My Day by Eleanor Roosevelt

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HYDE PARK, Friday—I have often been bothered by the question of what factors make for so-called "bad" children. I am bothered by it when I go to the Wiltwyck School, where they have eight to twelve-year olds who seem so innocent. It certainly bothered me as I looked at the boys at the Warwick State Training School the other day, and it used to bother me when I visited the Girls Training School at Hudson, New York. I have often wondered, too, why in these state institutions for young boys and girls there are more colored youngsters involved than white ones.

I have come to the conclusion that we need to do some thinking on this subject, if only because it costs us money to support training schools for young people. It costs us money to support prisons. It costs us money to support tuberculosis sanitariums. It costs us money to support hospitals for the handicapped, and for the mentally deficient.

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The relationship between low family income and a bad child is not, of course, a necessary relationship. I have a friend here in the village of Hyde Park who brought up a number of children on a widow's pension. They are fine children, and I am sure they had no sense of being less privileged than other children in the village.

But the colored group, in New York and in other cities and rural areas, is often a low-income group. Sometimes a low income means some deficiencies in the parents involved. There may have been two generations without the proper food, and that will develop physical and mental trouble, particularly where medical care is also not available. As a result of a bad physical condition, education is very much handicapped, since an undernourished child is frequently a poor student, with bad eyes and bad teeth thrown in. The very low income group is apt to be poorly housed. The neighborhood is apt to be bad and the children exposed to many temptations.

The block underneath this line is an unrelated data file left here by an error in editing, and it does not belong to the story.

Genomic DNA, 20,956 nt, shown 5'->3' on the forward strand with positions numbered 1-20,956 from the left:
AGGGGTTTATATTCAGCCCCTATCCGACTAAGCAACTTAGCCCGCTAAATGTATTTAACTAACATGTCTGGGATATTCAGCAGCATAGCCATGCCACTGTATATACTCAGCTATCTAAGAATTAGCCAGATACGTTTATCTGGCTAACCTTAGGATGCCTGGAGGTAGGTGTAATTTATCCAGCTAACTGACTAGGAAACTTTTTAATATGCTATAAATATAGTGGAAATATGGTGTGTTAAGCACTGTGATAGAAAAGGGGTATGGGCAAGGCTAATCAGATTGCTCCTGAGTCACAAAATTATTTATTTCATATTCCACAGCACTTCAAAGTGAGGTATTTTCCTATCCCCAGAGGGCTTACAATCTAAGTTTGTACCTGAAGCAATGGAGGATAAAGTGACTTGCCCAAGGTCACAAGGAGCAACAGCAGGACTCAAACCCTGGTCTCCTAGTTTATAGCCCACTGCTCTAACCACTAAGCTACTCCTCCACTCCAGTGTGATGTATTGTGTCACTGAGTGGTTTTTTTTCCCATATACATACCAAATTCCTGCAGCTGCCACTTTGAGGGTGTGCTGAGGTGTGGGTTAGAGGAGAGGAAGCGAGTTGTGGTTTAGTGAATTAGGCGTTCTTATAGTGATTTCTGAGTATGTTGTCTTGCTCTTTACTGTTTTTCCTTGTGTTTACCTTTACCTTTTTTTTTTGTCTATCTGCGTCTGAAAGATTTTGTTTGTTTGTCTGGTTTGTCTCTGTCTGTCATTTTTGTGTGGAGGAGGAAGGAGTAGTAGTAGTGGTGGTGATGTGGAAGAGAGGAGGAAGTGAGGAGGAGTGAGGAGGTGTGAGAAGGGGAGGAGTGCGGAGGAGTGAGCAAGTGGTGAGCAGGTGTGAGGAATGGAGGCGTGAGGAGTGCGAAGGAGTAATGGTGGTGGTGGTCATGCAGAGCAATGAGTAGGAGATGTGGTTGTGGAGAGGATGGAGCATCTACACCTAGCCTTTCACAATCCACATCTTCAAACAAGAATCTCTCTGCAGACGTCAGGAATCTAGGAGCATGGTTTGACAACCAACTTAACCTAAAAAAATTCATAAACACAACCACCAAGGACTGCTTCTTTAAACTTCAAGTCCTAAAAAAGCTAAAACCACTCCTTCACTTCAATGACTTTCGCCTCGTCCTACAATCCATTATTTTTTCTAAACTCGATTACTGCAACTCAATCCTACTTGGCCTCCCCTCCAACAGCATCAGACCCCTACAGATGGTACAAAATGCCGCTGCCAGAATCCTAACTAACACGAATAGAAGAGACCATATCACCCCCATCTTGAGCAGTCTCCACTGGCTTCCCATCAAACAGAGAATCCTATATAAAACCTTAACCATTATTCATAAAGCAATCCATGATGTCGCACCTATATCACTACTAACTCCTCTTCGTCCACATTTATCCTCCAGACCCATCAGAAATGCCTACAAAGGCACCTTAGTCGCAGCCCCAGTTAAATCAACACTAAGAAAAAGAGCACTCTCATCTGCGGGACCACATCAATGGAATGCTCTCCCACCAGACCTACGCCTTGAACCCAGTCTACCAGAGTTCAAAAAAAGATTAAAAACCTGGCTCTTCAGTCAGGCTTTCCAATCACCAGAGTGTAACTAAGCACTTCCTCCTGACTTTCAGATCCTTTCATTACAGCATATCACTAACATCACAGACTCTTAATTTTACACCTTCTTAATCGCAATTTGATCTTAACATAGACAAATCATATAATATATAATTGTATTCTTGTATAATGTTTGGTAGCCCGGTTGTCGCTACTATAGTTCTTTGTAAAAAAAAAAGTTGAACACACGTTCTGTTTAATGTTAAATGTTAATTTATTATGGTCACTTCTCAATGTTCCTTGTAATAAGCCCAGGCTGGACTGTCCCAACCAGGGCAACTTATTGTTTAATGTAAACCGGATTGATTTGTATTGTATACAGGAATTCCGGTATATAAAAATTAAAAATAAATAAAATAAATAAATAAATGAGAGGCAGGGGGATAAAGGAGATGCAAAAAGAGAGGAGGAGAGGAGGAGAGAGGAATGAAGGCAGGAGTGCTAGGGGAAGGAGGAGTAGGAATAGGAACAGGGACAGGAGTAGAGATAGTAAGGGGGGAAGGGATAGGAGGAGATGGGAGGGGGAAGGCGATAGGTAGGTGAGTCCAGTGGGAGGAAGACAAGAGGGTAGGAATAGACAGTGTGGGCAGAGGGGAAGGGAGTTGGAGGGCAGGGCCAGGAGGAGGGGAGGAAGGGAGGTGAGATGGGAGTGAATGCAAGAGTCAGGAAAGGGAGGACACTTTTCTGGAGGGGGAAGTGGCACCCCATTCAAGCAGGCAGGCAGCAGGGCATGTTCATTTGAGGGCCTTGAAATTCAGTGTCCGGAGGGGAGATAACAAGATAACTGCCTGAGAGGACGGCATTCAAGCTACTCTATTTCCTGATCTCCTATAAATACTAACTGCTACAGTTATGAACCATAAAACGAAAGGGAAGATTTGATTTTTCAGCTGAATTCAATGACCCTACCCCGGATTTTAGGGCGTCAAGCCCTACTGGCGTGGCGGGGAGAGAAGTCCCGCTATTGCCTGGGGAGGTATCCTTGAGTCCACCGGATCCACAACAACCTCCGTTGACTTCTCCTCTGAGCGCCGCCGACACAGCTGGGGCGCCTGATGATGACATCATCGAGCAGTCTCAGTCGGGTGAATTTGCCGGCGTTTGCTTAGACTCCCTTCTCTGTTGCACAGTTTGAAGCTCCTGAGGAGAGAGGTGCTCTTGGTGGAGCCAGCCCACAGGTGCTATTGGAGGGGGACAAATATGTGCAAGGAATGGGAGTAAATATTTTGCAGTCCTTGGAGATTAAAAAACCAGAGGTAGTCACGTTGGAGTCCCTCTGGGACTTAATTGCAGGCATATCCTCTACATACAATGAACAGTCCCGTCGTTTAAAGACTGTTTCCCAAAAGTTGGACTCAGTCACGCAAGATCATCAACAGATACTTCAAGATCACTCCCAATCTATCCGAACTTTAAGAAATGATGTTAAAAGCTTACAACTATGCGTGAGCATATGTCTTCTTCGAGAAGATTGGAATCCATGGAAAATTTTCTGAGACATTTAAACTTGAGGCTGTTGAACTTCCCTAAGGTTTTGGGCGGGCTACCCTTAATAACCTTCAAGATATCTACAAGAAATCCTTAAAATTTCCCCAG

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Children frequently steal because they are hungry. They lie because the punishment meted out to them is frequently so hard that they dare not face it. They run away from home because home is unbearable. They run away from institutions because forcibly-curtailed liberty is in itself a great hardship, and the place you are in must be exceptionally good to make you want to stay there.

I don't think I would ask of any institution that they have no runaways, for it is the natural instinct of any normal human being to try to get away from the place where he is forced to stay. But I would ask how many youngsters came back voluntarily, before they were caught. If the percentage was high, I would know that the people in charge of that institution were accomplishing something remarkably good, since the youngster himself had decided that what he was leaving behind held advantages which drew him back.

I have been writing about the New York State institutions I know best. But I believe the problem is national in its scope and important enough to be seriously considered by people everywhere.

E. R.

TMs, AERP, FDRL